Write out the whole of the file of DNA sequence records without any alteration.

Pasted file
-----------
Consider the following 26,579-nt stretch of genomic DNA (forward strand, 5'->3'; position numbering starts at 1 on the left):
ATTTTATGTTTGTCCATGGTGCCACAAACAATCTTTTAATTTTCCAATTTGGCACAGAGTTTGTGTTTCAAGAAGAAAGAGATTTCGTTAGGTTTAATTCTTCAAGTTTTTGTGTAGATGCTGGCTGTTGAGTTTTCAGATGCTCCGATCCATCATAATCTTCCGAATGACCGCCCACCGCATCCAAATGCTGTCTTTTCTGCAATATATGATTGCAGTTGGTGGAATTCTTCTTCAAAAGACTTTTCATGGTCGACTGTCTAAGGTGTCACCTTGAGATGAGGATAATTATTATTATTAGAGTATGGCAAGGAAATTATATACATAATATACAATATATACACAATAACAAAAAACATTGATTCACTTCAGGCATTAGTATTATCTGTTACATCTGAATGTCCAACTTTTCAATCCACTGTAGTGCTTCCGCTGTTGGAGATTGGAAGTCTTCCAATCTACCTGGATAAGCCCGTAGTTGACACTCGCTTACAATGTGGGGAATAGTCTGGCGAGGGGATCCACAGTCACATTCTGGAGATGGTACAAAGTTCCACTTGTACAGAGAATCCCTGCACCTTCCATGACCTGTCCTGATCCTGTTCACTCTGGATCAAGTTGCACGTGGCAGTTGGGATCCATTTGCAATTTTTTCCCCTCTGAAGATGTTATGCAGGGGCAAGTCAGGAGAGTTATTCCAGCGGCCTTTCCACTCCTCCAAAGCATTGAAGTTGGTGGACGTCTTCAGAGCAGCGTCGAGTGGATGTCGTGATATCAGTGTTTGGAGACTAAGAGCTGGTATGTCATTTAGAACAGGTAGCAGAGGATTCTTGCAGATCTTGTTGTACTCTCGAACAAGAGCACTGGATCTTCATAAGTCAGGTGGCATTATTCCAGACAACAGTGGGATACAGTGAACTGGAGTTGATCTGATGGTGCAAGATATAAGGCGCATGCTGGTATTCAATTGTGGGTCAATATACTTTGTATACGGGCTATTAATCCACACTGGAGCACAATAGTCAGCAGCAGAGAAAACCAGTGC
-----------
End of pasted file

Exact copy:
Consider the following 26,579-nt stretch of genomic DNA (forward strand, 5'->3'; position numbering starts at 1 on the left):
ATTTTATGTTTGTCCATGGTGCCACAAACAATCTTTTAATTTTCCAATTTGGCACAGAGTTTGTGTTTCAAGAAGAAAGAGATTTCGTTAGGTTTAATTCTTCAAGTTTTTGTGTAGATGCTGGCTGTTGAGTTTTCAGATGCTCCGATCCATCATAATCTTCCGAATGACCGCCCACCGCATCCAAATGCTGTCTTTTCTGCAATATATGATTGCAGTTGGTGGAATTCTTCTTCAAAAGACTTTTCATGGTCGACTGTCTAAGGTGTCACCTTGAGATGAGGATAATTATTATTATTAGAGTATGGCAAGGAAATTATATACATAATATACAATATATACACAATAACAAAAAACATTGATTCACTTCAGGCATTAGTATTATCTGTTACATCTGAATGTCCAACTTTTCAATCCACTGTAGTGCTTCCGCTGTTGGAGATTGGAAGTCTTCCAATCTACCTGGATAAGCCCGTAGTTGACACTCGCTTACAATGTGGGGAATAGTCTGGCGAGGGGATCCACAGTCACATTCTGGAGATGGTACAAAGTTCCACTTGTACAGAGAATCCCTGCACCTTCCATGACCTGTCCTGATCCTGTTCACTCTGGATCAAGTTGCACGTGGCAGTTGGGATCCATTTGCAATTTTTTCCCCTCTGAAGATGTTATGCAGGGGCAAGTCAGGAGAGTTATTCCAGCGGCCTTTCCACTCCTCCAAAGCATTGAAGTTGGTGGACGTCTTCAGAGCAGCGTCGAGTGGATGTCGTGATATCAGTGTTTGGAGACTAAGAGCTGGTATGTCATTTAGAACAGGTAGCAGAGGATTCTTGCAGATCTTGTTGTACTCTCGAACAAGAGCACTGGATCTTCATAAGTCAGGTGGCATTATTCCAGACAACAGTGGGATACAGTGAACTGGAGTTGATCTGATGGTGCAAGATATAAGGCGCATGCTGGTATTCAATTGTGGGTCAATATACTTTGTATACGGGCTATTAATCCACACTGGAGCACAATAGTCAGCAGCAGAGAAAACCAGTGC